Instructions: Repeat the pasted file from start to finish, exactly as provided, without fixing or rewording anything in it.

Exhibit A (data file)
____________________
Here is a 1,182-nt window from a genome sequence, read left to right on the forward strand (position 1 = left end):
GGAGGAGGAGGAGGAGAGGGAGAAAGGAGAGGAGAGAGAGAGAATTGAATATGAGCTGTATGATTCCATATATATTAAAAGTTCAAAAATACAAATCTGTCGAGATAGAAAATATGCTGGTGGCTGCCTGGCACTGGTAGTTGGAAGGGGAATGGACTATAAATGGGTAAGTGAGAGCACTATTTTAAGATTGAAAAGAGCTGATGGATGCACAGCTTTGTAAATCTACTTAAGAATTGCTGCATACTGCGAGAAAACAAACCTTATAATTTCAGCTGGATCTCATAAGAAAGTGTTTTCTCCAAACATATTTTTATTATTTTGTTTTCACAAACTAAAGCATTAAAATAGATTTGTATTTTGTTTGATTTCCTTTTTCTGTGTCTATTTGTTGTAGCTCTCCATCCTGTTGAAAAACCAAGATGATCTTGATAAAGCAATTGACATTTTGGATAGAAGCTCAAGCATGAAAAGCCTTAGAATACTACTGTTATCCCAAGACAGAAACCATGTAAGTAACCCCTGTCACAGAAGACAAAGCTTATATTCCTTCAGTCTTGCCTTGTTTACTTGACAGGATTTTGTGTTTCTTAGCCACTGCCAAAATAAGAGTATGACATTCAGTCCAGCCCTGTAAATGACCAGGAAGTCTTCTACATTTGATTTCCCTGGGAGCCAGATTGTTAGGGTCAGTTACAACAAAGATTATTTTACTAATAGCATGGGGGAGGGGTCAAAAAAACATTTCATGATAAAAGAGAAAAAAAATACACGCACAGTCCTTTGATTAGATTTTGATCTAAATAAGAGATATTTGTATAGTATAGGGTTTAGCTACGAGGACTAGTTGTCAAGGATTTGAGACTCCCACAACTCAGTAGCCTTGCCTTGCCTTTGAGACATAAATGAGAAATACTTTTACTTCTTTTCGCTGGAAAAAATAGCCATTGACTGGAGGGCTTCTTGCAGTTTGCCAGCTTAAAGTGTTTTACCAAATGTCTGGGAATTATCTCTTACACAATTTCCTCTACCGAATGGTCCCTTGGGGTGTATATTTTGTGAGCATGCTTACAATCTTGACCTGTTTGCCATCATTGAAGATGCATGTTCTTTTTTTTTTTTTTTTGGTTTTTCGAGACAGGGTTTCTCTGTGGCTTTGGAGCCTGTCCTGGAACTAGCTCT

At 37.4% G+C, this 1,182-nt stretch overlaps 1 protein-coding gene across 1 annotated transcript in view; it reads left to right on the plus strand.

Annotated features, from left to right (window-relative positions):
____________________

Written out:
Here is a 1,182-nt window from a genome sequence, read left to right on the forward strand (position 1 = left end):
GGAGGAGGAGGAGGAGAGGGAGAAAGGAGAGGAGAGAGAGAGAATTGAATATGAGCTGTATGATTCCATATATATTAAAAGTTCAAAAATACAAATCTGTCGAGATAGAAAATATGCTGGTGGCTGCCTGGCACTGGTAGTTGGAAGGGGAATGGACTATAAATGGGTAAGTGAGAGCACTATTTTAAGATTGAAAAGAGCTGATGGATGCACAGCTTTGTAAATCTACTTAAGAATTGCTGCATACTGCGAGAAAACAAACCTTATAATTTCAGCTGGATCTCATAAGAAAGTGTTTTCTCCAAACATATTTTTATTATTTTGTTTTCACAAACTAAAGCATTAAAATAGATTTGTATTTTGTTTGATTTCCTTTTTCTGTGTCTATTTGTTGTAGCTCTCCATCCTGTTGAAAAACCAAGATGATCTTGATAAAGCAATTGACATTTTGGATAGAAGCTCAAGCATGAAAAGCCTTAGAATACTACTGTTATCCCAAGACAGAAACCATGTAAGTAACCCCTGTCACAGAAGACAAAGCTTATATTCCTTCAGTCTTGCCTTGTTTACTTGACAGGATTTTGTGTTTCTTAGCCACTGCCAAAATAAGAGTATGACATTCAGTCCAGCCCTGTAAATGACCAGGAAGTCTTCTACATTTGATTTCCCTGGGAGCCAGATTGTTAGGGTCAGTTACAACAAAGATTATTTTACTAATAGCATGGGGGAGGGGTCAAAAAAACATTTCATGATAAAAGAGAAAAAAAATACACGCACAGTCCTTTGATTAGATTTTGATCTAAATAAGAGATATTTGTATAGTATAGGGTTTAGCTACGAGGACTAGTTGTCAAGGATTTGAGACTCCCACAACTCAGTAGCCTTGCCTTGCCTTTGAGACATAAATGAGAAATACTTTTACTTCTTTTCGCTGGAAAAAATAGCCATTGACTGGAGGGCTTCTTGCAGTTTGCCAGCTTAAAGTGTTTTACCAAATGTCTGGGAATTATCTCTTACACAATTTCCTCTACCGAATGGTCCCTTGGGGTGTATATTTTGTGAGCATGCTTACAATCTTGACCTGTTTGCCATCATTGAAGATGCATGTTCTTTTTTTTTTTTTTTTGGTTTTTCGAGACAGGGTTTCTCTGTGGCTTTGGAGCCTGTCCTGGAACTAGCTCT

At 37.4% G+C, this 1,182-nt stretch overlaps 1 protein-coding gene across 1 annotated transcript in view; it reads left to right on the plus strand.

Annotated features, from left to right (window-relative positions):